Republican Sen. Bill Cowsert asked several Fulton County officials at a May 3 investigation committee hearing whether they believed county officials should have a greater influence over the special prosecutor appointed by the district attorney.

Republican Sen. Bill Cowsert asked several Fulton County officials at a May 3 investigation committee hearing whether they believed county officials should have a greater influence over the special prosecutor appointed by the district attorney.

Credit: Stanley Dunlap/Georgia Recorder

The chairman of a Georgia Senate committee says he will subpoena Fulton County District Attorney Fani Willis if she refuses to appear before the panel that is investigating accusations of misconduct against the prosecutor pursuing felony charges against former President Donald Trump and his allies.

On Friday, Fulton County Chairman Robb Pitts, Chief Financial Officer Sharon Whitmore, and County Attorney Soo Jo testified at a four-hour committee hearing at the Georgia State Capitol about the degree of autonomy constitutional officers like district attorneys have, as well as recent changes county officials have made to close ethical and financial reporting loopholes for those elected officials.

The county officials said Friday that they updated a county code in April to close loopholes that allowed Willis to avoid getting county approval before hiring Nathan Wade in November 2021 as special prosecutor in the 2020 presidential election interference case.

Willis has dealt with a hit to her public image since January after it was revealed that she had a romantic relationship with Wade, who was leading a case that in August resulted in felony racketeering charges against Trump and 18 co-defendants. Wade resigned in March.

Athens Republican Sen. Bill Cowsert, chairman of the special investigation panel, said Friday he hopes Willis will appear voluntarily before a state Senate panel that is investigating allegations that Willis committed prosecutorial and financial misconduct.

Willis cannot be sanctioned by the Senate committee, but it can subpoena her to turn over evidence and to testify under oath. Former Gov. Roy Barnes, who declined Willis’ offer to serve as special prosecutor in 2021 in the case against Trump, attended Friday’s hearing with plans to serve as legal counsel for Willis if she is subpoenaed.

“She’s a key part of the investigation that her viewpoints are valued by us,” Cowsert said. “We need to hear what she has to say and her explanation of what she thinks are the appropriate rules ought to be going forward so we don’t have this kind of scandal give Georgia a black eye.”

The first public accusations that Willis and Wade were romantically linked became public in January in a motion filed by an attorney for Trump co-defendant, Michael Roman, who argued that Wade and Willis’ undisclosed relationship improperly financially benefited Willis.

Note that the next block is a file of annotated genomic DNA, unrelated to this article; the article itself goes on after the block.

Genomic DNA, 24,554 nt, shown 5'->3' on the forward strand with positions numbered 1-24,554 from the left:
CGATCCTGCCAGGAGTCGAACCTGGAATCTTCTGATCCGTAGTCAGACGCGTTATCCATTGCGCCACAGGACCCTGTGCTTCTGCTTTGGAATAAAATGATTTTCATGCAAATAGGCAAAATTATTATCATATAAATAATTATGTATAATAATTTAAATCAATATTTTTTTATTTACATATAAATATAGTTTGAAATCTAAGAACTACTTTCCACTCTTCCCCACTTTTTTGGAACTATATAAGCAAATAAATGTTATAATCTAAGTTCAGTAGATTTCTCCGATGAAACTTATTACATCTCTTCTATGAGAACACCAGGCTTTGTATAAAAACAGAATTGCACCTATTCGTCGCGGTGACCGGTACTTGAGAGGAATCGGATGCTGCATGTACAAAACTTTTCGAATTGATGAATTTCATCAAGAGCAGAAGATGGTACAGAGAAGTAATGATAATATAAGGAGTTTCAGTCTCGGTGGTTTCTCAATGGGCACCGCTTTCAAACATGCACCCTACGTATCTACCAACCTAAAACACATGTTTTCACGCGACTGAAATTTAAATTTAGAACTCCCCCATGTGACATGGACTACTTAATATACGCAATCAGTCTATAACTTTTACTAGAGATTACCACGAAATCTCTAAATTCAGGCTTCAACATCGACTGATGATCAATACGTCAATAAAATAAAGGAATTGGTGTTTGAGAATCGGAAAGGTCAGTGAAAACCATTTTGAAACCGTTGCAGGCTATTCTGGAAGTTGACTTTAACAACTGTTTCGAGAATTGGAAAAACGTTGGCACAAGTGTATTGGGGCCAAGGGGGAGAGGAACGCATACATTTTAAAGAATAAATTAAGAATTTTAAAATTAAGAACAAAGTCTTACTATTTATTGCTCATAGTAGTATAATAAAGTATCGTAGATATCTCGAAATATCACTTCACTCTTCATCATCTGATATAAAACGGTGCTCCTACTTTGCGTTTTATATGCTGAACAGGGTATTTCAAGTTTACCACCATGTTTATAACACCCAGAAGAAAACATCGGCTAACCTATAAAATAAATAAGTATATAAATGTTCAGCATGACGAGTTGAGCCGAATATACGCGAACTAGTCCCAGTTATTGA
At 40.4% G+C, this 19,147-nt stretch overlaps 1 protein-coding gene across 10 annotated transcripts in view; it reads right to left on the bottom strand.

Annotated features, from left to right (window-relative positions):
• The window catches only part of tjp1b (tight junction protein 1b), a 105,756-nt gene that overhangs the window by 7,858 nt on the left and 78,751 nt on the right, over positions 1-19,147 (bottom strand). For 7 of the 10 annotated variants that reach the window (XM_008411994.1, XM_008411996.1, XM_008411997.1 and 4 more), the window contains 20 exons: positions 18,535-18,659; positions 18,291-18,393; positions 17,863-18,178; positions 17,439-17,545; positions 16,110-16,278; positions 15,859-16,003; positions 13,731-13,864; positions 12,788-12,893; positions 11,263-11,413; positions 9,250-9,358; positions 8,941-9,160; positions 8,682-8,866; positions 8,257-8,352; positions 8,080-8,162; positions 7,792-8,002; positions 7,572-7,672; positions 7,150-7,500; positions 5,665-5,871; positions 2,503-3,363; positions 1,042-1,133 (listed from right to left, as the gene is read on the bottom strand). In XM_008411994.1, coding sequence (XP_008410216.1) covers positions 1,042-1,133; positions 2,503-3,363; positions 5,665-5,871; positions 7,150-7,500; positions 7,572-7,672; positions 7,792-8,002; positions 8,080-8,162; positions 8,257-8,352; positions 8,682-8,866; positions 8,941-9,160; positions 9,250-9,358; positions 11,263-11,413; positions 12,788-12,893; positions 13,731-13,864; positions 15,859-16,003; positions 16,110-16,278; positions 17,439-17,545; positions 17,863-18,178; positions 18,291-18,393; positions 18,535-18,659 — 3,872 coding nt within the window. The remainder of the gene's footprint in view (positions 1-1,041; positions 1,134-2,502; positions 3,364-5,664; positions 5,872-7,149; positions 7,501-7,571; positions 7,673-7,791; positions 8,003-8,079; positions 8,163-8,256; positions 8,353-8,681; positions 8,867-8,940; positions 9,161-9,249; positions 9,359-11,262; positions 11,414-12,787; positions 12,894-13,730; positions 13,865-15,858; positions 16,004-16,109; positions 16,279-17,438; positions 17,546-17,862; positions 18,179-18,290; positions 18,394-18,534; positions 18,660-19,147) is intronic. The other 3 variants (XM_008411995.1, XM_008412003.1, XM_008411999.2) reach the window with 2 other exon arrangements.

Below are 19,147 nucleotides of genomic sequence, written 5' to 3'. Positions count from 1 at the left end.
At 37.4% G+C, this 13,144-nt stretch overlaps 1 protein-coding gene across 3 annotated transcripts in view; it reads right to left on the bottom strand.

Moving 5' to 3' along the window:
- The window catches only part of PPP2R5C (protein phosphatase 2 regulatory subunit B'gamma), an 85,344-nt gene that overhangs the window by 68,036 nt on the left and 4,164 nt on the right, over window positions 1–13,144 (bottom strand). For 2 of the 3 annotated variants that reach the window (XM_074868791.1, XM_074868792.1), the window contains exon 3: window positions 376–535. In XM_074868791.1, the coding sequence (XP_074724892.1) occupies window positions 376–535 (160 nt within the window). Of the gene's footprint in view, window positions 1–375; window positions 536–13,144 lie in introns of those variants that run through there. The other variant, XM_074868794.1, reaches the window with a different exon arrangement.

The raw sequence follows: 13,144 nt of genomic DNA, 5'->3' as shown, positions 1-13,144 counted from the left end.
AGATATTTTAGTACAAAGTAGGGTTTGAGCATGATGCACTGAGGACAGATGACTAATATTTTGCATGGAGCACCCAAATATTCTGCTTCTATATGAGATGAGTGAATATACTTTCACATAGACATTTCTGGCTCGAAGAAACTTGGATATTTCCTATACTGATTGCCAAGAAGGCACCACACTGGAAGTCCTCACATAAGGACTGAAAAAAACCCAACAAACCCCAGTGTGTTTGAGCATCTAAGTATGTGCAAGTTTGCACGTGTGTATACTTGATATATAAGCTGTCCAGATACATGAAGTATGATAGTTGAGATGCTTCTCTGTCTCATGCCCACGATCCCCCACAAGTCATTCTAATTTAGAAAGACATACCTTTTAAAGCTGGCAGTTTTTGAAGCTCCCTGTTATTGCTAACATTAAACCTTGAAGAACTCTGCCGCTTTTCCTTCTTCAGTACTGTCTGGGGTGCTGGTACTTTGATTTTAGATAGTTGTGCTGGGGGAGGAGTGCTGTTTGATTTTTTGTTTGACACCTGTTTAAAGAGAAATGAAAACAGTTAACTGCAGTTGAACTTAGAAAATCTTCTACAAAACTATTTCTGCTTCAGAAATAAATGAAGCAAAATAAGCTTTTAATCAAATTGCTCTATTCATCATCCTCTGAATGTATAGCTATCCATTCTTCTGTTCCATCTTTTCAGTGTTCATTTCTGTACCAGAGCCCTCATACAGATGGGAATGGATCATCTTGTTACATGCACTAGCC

In April, the Fulton County Commission updated its ethics and anti-nepotism policies to cover elected officials like the district attorney. Under the new rules, all constitutional officers must report any gifts valued at $100 on their financial disclosures. Willis would have been prohibited from having a personal relationship with someone she supervises under the expanded anti-nepotism policy.

Cowsert asked Fulton County Attorney Soo Jo if she agreed with his interpretation of the state law, which would seem to imply that Willis would need permission from the County Commission in order to hire an independent contractor such as Wade.

According to Jo, previous court rulings have interpreted the law as allowing district attorneys to appoint and determine compensation for special assistant district attorneys without the county board’s consent.

She also said disputes over finances and control usually turn into a tug-of-war between constitutional offices and local elected officials, who set the budget but must also cover shortfalls and legal ramifications.

“I do believe there are some practical and legal challenges for all counties and elected officials who are in and in between state where you have independence, but you depend on the county for finances,” Jo said.

Cowsert on Friday recommended state legislators consider implementing a statewide policy that addresses tensions between county commissioners and constitutional officers over how much discretion and autonomy they should have.

“We need to have a state law that provides ethical guidelines for prosecutors, for sheriffs, for clerks of court, for tax commissioners,” Cowsert said. “They are not county officers, but they need to have accepted norms of conduct and ethical guidelines. It’s our job in the state government to come up with that from the state level.”

Pitts said that the Fulton commission should be able to have more control since the board sets the multimillion dollar budgets.